Opening Up

Crumlin Swimming Pool will be open to the public seven days a week starting this summer, said a report from Karl Mitchell, director of services, at a meeting of the council’s South East Area Committee on 14 February.

In 2018 the pool was open to the public on Saturdays for six and a half hours. Currently, it is open to the public on Saturdays and Sundays between fixed hours, and used by clubs during the week.

Opening times from later this year will run from Monday to Thursday from 7am to 9pm, Friday from 7am to 8pm, Saturday from 9am to 5pm and Sunday from 10am to 4pm, says the report.

The pool will be operated by Dublin City Sports & Leisure Services CLG (DCSLS), which runs the Swan Leisure Centre in Rathmines.

Staff from Swan Leisure Centre are planned to operate the Crumlin pool, says the report and the existing staff at Crumlin Swimming Pool are planned to be moved to another council facility.

Membership at the Crumlin pool would be available with rates in line with other facilities, the report says. DCSLS have also proposed installing a sauna and steam room, and improving the reception and entrance to the pool.

“These improvements would provide a wider range [of] services for our customers and encourage people to meet and stay longer, creating a greater sense of community and engagement,” said the report.

Pat Dunne, an Independents4Change councillor, said the pool currently isn’t open to the public in a meaningful way. “The frustration of people in the area was absolutely huge.”

He first got involved in the issue in 2009, when there had been an attempt to close the pool, he said. “As a result of a great community campaign it was agreed to keep it open.”

DCSLS has been successful with Swan Leisure Centre, Dunne said. “The decision has been made to use the expertise, to use the knowledge, to use what is an underused facility in Crumlin, and to bring all those things together.”

Tara Deacy, a Social Democrats councillor, at the meeting said: “We rarely get the opportunity to congratulate our fellow councillors, but Pat, you’ve been working on this since 2009.”

Councillors get emails weekly, and have collectively put in motions, said Deacy. “It’s taken an enormous amount of collaboration, work, conversation and frustration to get to this point.”

Said Deirdre Conroy, a Fianna Fáil councillor: “Swimming in the pool is so important and the more people that can attend and enjoy, the children and adults, all the better.”

Carolyn Moore, a Green Party councillor, said the discretionary fund, a pot of money that councillors can choose how to spend each year, gave €35,000 annually that was used to keep the pool open on the weekends, can now be spent on other things for the community. “It really just couldn’t be better news.”

On Dolphin’s Barn Street

There’s a lot happening over the next few months in Dolphin’s Barn, said Bruce Phillips, a South Central Area manager, at a meeting of that area committee on Wednesday 16 February.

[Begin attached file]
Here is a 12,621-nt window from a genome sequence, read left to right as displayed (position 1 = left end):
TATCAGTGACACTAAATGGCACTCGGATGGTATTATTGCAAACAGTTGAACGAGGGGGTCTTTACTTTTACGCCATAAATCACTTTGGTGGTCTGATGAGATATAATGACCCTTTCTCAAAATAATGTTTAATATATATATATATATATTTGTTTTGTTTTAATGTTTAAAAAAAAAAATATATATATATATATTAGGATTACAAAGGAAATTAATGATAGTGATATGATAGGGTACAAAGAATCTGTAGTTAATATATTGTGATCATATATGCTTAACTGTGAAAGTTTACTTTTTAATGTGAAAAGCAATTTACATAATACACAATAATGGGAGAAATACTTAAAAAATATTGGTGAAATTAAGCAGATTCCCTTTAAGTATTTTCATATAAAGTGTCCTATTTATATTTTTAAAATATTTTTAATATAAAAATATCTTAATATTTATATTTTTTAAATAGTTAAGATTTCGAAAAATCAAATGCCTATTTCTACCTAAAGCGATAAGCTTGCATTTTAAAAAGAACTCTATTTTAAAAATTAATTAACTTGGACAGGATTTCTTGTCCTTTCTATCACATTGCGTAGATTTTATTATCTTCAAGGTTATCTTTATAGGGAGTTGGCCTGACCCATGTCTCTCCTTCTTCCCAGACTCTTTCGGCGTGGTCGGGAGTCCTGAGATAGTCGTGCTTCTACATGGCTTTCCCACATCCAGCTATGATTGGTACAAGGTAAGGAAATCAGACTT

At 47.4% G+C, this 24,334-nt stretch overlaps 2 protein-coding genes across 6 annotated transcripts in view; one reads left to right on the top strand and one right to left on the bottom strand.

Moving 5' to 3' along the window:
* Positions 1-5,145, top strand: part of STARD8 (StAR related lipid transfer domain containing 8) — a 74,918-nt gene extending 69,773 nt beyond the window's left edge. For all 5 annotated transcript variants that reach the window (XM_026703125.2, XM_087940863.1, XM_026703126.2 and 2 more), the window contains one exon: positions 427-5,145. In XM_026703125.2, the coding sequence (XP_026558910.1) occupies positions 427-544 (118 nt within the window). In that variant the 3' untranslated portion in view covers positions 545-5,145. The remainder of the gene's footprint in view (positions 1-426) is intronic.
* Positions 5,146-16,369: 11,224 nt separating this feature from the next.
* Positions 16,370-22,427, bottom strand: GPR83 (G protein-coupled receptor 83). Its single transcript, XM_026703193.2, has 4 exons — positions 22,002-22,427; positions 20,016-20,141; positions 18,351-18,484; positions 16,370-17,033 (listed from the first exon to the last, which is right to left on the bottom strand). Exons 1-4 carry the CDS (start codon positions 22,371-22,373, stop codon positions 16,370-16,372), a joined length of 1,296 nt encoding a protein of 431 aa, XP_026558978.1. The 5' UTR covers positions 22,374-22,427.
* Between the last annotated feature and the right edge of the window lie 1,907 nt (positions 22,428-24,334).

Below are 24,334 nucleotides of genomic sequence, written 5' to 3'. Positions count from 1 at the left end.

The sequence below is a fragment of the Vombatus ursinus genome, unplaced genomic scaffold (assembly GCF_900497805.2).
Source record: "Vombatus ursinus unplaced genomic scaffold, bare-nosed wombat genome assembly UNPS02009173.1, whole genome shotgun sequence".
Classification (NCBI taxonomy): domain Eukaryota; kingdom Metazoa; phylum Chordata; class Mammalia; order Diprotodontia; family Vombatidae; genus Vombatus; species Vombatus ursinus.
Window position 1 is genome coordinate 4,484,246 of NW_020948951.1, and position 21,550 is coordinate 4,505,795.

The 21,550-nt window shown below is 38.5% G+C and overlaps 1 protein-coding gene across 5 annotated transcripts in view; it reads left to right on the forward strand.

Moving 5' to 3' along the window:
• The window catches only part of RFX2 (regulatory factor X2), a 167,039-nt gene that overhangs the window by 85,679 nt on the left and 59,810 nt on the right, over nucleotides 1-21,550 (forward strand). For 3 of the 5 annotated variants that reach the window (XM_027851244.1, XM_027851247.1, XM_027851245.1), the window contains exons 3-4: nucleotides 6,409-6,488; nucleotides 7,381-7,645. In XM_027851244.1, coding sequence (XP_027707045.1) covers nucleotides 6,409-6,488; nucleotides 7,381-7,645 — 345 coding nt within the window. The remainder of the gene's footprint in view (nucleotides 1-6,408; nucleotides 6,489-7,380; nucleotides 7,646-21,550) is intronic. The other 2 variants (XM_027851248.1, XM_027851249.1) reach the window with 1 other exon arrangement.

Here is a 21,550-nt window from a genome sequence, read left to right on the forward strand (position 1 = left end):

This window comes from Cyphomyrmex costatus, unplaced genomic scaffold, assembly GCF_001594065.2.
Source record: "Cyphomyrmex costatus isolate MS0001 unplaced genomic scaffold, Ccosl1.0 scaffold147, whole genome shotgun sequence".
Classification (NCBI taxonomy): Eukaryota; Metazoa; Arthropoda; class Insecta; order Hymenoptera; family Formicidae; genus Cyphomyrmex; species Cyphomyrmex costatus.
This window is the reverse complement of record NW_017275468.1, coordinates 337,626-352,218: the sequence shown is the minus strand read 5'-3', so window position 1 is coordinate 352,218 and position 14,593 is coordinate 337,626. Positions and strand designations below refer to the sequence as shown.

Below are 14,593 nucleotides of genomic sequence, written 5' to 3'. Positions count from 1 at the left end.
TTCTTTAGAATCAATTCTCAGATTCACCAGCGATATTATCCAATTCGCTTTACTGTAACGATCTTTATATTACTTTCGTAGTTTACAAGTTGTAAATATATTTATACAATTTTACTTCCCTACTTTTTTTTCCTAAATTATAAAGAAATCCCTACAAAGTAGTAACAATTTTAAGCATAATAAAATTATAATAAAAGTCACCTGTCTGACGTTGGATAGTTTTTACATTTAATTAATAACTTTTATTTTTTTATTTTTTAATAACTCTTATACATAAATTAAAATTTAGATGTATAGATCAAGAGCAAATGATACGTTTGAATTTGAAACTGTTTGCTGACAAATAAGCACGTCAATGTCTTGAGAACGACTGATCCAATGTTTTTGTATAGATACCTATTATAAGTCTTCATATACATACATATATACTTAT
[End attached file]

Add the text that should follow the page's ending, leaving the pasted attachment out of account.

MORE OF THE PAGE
The area office got funding from theUrban Regeneration and Development Fund, he said. (That fund supports compact and sustainable development, by part-paying for rejuvenation projects, according to the Department of Housing website.)

Crash barriers, the metal gates which surround each refuge island and footpath around the junction in Dolphin’s Barn, will be removed “to improve the presentation of the village”, said Phillips.

Trees will be planted, he said, and they will paint some railings along Dolphin’s Barn Street. “We’ve also improved the steps down to the canal at that location.” He expects all that in the next three months, he said.

These improvements are long overdue, said Darragh Moriarty, a Labour councillor, on Friday. “It should be a village. It should be a place that people go and spend time as opposed to just passing through to go somewhere else.”

The main roads that cross through Dolphin’s Barn are Dolphin’s Barn Street and South Circular Road. These roads are key arteries, he says, for BusConnects, the planned redesign of the bus network, which is currently being rolled out bit by bit.

The D spine – along which five routes will pass – runs down Dolphin’s Barn Street and the O Orbital route runs along the South Circular Road.

Council engineers have to ensure they won’t impact on BusConnects, says Moriarty, so for now, removing barriers and adding plants and possibly benches, are the current efforts towards making Dolphin’s Barn more pedestrian friendly.

The executive decided, after a briefing with councillors, for Iveagh Trust to be the Approved Housing Body to develop the derelict strip of buildings between 33 and 37 Dolphin’s Barn Street, said Moriarty. “They have a fantastic record of delivering good quality accommodation.”

There isn’t a timeline yet for that project, but there may be a presentation on plans for the strip in March, he said, later over the phone.

Claudia Dalby is a freelance journalist. She has worked as a city reporter for Dublin Inquirer, writing about the southside, transport, and kids in the city.

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